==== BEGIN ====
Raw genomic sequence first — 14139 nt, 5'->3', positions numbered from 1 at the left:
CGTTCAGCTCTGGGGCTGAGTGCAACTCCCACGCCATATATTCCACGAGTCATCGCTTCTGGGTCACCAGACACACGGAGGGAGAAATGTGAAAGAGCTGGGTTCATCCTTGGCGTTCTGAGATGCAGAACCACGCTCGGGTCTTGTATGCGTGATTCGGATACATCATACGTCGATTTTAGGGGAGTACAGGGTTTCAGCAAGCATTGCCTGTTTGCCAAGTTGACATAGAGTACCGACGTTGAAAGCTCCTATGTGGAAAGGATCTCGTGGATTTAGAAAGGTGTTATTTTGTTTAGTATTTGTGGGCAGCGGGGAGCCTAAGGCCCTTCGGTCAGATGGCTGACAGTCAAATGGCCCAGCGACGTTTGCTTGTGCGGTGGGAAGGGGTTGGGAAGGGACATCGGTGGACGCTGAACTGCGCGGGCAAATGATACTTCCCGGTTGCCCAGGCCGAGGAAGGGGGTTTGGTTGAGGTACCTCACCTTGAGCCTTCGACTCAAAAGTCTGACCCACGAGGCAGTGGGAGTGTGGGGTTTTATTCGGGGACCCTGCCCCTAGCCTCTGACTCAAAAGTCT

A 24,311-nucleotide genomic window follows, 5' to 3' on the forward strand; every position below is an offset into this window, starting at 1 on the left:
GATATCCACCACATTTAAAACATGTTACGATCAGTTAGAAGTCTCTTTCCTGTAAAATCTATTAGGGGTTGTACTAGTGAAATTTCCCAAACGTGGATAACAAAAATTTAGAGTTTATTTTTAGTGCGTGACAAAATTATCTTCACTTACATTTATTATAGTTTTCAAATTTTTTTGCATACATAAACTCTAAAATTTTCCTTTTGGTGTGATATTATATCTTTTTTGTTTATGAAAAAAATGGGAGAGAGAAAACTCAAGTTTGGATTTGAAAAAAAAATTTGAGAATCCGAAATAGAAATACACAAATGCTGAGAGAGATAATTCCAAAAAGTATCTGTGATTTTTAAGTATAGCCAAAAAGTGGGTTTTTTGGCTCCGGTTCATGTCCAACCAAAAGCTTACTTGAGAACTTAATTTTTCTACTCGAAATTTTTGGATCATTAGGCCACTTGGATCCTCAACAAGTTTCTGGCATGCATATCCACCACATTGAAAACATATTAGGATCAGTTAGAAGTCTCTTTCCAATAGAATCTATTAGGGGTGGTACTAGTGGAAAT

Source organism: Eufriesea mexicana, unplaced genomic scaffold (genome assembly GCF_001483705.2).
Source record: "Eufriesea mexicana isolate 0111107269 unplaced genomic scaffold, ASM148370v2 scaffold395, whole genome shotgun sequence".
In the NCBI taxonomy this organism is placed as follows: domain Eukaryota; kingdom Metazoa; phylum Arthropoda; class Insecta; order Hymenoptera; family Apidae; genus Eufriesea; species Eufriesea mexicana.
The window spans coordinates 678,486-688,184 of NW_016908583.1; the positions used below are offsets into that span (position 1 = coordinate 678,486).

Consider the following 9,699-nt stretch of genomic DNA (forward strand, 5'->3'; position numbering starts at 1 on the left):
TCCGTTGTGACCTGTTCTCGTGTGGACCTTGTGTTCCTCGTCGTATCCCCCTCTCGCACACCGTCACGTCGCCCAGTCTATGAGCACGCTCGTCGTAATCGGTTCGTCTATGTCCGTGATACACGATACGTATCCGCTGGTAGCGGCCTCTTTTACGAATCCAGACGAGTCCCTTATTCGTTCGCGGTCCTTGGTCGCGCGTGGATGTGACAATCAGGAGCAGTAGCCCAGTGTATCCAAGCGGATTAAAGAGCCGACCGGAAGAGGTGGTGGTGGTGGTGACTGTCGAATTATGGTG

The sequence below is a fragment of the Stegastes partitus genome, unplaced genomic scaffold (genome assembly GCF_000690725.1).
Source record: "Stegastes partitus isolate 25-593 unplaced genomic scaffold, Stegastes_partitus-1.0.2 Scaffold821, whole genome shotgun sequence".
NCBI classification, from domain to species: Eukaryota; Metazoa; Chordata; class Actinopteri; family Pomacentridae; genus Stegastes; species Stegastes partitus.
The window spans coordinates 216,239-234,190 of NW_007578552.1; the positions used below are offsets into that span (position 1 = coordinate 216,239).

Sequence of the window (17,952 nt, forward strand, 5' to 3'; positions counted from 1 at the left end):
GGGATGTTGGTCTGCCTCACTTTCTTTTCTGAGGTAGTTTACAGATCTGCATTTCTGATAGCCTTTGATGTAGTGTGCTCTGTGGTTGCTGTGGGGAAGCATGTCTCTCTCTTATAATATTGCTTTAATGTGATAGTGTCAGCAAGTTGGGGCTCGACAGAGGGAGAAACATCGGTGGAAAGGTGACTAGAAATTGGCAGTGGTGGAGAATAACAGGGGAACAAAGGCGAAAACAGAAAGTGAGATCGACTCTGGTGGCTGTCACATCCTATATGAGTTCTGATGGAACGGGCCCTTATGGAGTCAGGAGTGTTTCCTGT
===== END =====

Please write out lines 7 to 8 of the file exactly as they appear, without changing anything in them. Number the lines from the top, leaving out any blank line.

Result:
In the NCBI taxonomy this organism is placed as follows: domain Eukaryota; kingdom Metazoa; phylum Arthropoda; class Insecta; order Hymenoptera; family Apidae; genus Eufriesea; species Eufriesea mexicana.
The window spans coordinates 678,486-688,184 of NW_016908583.1; the positions used below are offsets into that span (position 1 = coordinate 678,486).